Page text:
David Muir's newscast has reached several milestones recently among all viewers, winning last season for the first time since Peter Jennings was the anchor 21 years ago. Its margin of victory in February was its largest in that month in 22 years, the Nielsen company said.
"It has been some time in the making, a very slow and steady climb," said Almin Karamehmedovic, the "World News Tonight" executive producer. NBC spent several years atop the evening news ratings when Tom Brokaw was anchor, through Brian Williams and then when Lester Holt took over. But Holt lost his grip on the top spot, and the gap seems to be widening. Ironically, "Nightly News" may have been hurt by the Olympics: the newscast was moved to the mid-afternoon for two weeks on the West Coast, and that likely encouraged news viewers to try something else.
"David Muir really connects with the audience," Karamehmedovic said. "He's been a very careful and steadying force, both on the air and behind the scenes. We all understand this moment in the country and that it's more important to address the audience as a whole and not take sides."
Karamehmedovic said that he's not suggesting that rival newscasts are less objective. While he understands the business importance of a demographic win, Karamehmedovic said that "we are really focusing on the audience as a whole."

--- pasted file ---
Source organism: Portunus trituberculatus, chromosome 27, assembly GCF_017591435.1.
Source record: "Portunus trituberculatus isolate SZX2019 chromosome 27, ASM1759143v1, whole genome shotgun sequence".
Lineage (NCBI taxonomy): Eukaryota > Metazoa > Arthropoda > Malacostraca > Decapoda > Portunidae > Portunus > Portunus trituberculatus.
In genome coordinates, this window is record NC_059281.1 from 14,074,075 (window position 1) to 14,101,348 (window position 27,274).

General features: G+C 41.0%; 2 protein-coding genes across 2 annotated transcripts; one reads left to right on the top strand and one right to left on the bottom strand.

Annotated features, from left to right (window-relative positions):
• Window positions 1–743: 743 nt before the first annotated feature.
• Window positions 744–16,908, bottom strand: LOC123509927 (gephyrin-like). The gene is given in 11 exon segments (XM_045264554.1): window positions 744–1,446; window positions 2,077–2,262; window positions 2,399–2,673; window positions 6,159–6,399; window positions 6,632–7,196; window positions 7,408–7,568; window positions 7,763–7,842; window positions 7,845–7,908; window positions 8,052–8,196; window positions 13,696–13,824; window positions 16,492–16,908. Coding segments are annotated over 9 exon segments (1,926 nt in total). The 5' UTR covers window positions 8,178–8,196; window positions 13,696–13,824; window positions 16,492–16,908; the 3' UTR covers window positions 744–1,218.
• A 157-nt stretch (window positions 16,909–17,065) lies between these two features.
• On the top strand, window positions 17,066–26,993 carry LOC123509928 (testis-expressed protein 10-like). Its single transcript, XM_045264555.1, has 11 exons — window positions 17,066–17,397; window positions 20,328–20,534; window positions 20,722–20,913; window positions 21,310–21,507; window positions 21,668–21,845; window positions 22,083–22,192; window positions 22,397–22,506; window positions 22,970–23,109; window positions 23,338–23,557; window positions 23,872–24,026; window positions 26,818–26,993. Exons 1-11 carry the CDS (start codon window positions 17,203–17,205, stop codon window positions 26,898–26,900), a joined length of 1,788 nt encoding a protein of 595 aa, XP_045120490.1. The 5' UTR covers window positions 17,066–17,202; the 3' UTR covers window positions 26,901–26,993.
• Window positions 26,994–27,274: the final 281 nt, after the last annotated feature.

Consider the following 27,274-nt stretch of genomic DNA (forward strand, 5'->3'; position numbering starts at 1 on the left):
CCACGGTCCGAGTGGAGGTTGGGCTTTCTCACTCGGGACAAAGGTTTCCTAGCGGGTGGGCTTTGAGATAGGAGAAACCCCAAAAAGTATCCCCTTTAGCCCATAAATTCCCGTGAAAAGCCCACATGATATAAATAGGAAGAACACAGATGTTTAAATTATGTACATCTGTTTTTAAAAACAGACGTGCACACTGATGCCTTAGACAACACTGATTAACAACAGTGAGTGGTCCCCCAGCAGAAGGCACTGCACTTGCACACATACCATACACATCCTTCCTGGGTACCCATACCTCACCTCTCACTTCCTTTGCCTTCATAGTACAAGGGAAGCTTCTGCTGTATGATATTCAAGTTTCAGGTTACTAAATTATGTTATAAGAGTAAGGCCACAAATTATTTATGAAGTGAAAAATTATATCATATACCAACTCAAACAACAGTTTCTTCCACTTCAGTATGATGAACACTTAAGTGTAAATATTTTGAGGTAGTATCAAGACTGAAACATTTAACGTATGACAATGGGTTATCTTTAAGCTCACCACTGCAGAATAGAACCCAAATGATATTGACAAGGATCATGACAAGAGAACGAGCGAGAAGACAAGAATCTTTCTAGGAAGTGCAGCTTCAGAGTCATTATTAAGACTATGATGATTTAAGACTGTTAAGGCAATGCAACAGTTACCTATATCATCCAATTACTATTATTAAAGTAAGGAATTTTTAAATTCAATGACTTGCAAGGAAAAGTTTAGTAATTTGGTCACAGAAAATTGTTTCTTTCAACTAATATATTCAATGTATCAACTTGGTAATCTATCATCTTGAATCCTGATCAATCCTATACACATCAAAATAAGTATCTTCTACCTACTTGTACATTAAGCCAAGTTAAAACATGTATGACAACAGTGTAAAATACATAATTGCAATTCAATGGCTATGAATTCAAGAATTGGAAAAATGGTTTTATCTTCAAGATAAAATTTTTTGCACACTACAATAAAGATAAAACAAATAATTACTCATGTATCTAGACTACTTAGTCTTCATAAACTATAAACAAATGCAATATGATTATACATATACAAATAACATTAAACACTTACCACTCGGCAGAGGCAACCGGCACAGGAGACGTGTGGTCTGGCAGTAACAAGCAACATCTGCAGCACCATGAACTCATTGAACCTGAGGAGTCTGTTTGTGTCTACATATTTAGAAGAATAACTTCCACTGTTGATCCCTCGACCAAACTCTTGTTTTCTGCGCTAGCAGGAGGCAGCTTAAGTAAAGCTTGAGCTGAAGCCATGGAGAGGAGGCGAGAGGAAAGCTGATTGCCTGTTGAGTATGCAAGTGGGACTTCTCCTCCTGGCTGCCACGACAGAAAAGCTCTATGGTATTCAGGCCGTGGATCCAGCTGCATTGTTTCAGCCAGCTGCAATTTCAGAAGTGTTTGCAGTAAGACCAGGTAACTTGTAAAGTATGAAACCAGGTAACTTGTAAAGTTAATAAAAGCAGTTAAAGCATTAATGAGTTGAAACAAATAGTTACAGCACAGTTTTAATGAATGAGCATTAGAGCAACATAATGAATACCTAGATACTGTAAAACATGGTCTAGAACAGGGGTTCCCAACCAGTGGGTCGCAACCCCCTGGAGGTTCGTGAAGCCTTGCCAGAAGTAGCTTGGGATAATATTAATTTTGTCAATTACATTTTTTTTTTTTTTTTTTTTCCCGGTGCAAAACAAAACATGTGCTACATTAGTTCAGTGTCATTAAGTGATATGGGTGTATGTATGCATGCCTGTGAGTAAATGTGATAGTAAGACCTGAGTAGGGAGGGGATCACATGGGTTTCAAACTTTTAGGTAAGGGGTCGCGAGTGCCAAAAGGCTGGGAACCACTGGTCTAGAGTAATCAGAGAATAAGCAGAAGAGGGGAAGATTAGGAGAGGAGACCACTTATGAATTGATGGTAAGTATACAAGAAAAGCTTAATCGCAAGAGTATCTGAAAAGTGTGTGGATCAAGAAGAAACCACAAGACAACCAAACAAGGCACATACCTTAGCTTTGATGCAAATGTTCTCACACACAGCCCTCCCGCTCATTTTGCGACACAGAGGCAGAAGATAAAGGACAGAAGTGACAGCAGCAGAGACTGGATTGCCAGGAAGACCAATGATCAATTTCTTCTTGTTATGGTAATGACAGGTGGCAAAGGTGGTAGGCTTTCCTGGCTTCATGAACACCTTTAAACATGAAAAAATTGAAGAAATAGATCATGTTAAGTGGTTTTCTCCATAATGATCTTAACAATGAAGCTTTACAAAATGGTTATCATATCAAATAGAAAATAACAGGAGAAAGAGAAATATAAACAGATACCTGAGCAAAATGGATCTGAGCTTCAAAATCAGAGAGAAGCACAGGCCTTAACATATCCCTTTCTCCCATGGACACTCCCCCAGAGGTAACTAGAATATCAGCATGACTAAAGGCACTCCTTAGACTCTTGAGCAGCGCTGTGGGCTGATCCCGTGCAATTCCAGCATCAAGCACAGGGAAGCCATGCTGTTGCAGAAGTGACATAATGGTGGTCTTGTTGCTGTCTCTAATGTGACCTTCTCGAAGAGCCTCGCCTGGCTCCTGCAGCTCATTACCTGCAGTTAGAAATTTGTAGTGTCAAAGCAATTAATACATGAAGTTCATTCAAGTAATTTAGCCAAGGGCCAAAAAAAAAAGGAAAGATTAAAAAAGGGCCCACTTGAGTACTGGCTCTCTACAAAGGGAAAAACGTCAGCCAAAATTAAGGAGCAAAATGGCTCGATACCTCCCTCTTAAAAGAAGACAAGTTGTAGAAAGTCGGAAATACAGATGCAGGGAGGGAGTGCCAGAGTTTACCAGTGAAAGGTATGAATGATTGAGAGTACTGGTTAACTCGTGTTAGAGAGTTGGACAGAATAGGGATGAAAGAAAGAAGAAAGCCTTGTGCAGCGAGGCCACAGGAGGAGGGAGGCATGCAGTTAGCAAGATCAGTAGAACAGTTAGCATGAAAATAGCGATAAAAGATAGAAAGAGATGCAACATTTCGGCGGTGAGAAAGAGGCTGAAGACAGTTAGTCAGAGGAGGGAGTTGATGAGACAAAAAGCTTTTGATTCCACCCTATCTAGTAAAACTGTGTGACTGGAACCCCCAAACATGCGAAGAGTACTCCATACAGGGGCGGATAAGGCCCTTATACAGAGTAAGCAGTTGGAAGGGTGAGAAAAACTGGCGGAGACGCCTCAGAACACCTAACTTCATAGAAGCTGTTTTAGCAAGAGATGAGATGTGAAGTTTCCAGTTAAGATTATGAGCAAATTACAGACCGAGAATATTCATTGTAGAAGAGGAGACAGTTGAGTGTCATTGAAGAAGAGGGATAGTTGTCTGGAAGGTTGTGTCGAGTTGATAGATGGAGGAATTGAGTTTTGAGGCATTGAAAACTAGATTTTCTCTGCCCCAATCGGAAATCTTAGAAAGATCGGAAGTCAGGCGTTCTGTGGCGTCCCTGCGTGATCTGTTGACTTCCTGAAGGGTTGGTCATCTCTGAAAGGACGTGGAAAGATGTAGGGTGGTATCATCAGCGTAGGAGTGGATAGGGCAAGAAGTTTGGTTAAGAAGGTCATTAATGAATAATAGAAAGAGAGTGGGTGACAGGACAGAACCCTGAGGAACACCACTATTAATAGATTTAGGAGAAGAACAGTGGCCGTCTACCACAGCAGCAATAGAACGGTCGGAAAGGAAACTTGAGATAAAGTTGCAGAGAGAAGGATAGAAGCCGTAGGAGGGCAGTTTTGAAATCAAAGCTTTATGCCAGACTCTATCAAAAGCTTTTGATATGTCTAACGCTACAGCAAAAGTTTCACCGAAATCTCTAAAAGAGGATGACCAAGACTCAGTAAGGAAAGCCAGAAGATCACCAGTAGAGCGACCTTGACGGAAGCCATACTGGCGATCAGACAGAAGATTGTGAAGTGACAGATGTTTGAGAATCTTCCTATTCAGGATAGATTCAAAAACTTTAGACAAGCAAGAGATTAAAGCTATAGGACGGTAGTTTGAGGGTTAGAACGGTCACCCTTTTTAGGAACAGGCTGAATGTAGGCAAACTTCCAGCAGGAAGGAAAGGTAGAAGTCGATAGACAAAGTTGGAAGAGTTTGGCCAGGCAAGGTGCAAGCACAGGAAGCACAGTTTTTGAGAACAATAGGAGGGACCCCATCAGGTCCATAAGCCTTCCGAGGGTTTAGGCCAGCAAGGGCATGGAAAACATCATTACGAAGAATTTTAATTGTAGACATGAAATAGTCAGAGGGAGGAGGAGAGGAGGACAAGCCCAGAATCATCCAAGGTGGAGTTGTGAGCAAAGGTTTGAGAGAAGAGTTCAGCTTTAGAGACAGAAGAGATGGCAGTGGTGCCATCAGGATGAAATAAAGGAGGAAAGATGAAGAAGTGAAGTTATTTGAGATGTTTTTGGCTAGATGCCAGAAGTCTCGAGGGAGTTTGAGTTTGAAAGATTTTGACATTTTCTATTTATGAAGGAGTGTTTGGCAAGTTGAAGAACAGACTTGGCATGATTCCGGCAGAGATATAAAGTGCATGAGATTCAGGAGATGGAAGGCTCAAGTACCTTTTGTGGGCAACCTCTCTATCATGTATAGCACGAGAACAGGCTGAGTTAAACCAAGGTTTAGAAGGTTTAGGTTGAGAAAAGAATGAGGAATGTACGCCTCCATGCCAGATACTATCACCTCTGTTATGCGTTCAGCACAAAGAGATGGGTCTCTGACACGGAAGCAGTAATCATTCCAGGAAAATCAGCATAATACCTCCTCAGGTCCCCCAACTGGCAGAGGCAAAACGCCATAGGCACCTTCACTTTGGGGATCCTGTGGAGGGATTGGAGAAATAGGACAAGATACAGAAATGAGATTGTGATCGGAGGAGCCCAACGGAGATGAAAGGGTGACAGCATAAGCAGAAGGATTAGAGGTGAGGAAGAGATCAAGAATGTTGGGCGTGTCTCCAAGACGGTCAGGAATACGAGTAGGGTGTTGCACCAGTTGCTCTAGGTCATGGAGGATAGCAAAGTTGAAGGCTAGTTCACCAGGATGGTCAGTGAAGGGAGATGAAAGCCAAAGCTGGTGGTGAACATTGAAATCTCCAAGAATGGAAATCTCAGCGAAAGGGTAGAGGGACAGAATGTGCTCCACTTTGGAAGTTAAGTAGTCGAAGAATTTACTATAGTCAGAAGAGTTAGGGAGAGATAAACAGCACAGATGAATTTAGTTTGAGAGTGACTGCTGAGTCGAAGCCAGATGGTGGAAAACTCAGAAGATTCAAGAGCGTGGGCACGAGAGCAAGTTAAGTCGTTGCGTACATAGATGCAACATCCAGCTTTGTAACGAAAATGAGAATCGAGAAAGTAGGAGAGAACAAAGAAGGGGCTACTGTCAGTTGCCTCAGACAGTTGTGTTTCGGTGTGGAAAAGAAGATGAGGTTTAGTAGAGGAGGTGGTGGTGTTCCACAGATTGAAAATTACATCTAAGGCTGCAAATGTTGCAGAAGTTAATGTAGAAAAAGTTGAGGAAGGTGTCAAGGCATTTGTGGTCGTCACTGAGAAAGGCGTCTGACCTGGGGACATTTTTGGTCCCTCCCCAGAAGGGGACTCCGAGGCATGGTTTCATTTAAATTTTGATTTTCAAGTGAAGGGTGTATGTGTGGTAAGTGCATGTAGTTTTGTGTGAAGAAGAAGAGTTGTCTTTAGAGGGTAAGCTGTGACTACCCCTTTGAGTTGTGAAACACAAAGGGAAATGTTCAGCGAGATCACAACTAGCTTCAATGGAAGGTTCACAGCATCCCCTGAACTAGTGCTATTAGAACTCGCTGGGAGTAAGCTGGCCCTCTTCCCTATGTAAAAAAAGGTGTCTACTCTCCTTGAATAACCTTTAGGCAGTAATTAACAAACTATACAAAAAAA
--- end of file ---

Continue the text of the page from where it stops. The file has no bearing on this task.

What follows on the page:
NBC had no public comment on the ratings. Privately, NBC suggests that ABC was boosted last week by a particularly strong Monday caused by viewers who kept their TVs tuned to ABC after watching the Oscars the night before. ABC dismisses that theory, pointing out that besides Monday, each network won two of the remaining four days.
Among total viewers, "World News Tonight" averaged 9.2 million people last week. NBC had 8.3 million viewers and the "CBS Evening News" had 6.5 million. Now that the Olympics and football are done and the prime-time focus is on regular programming, CBS won last week with an average of 7.2 million viewers. ABC had 5.3 million, NBC had 5.1 million, Fox had 3.1 million, Univision had 1.6 million, ION Television had 1.4 million, the CW had 1.2 million and Telemundo had 1.1 million.
Fox News Channel was the week's most popular cable network, averaging 2.23 million viewers in prime time. MSNBC had 1.81 million, ESPN had 1.68 million, HGTV had 1.48 million and History had 1.29 million.
For the week of March 5-11, the top 10 shows, their networks and viewerships: "The Big Bang Theory," CBS, 13.88 million; "NCIS," CBS, 12.92 million; "Young Sheldon," CBS, 12.55 million; "The Voice" (Monday), NBC, 11.63 million; "American Idol," ABC, 10.48 million; "Bull," CBS, 10.11 million; "The Voice" (Tuesday), NBC, 10.1 million; "60 Minutes," CBS, 9.4 million; "Mom," CBS, 9.1 million; "Blue Bloods," CBS, 9.03 million.
ABC is owned by The Walt Disney Co. CBS is owned by CBS Corp. CW is a joint venture of Warner Bros. Entertainment and CBS Corp. Fox is owned by 21st Century Fox. NBC and Telemundo are owned by Comcast Corp. ION Television is owned by ION Media Networks.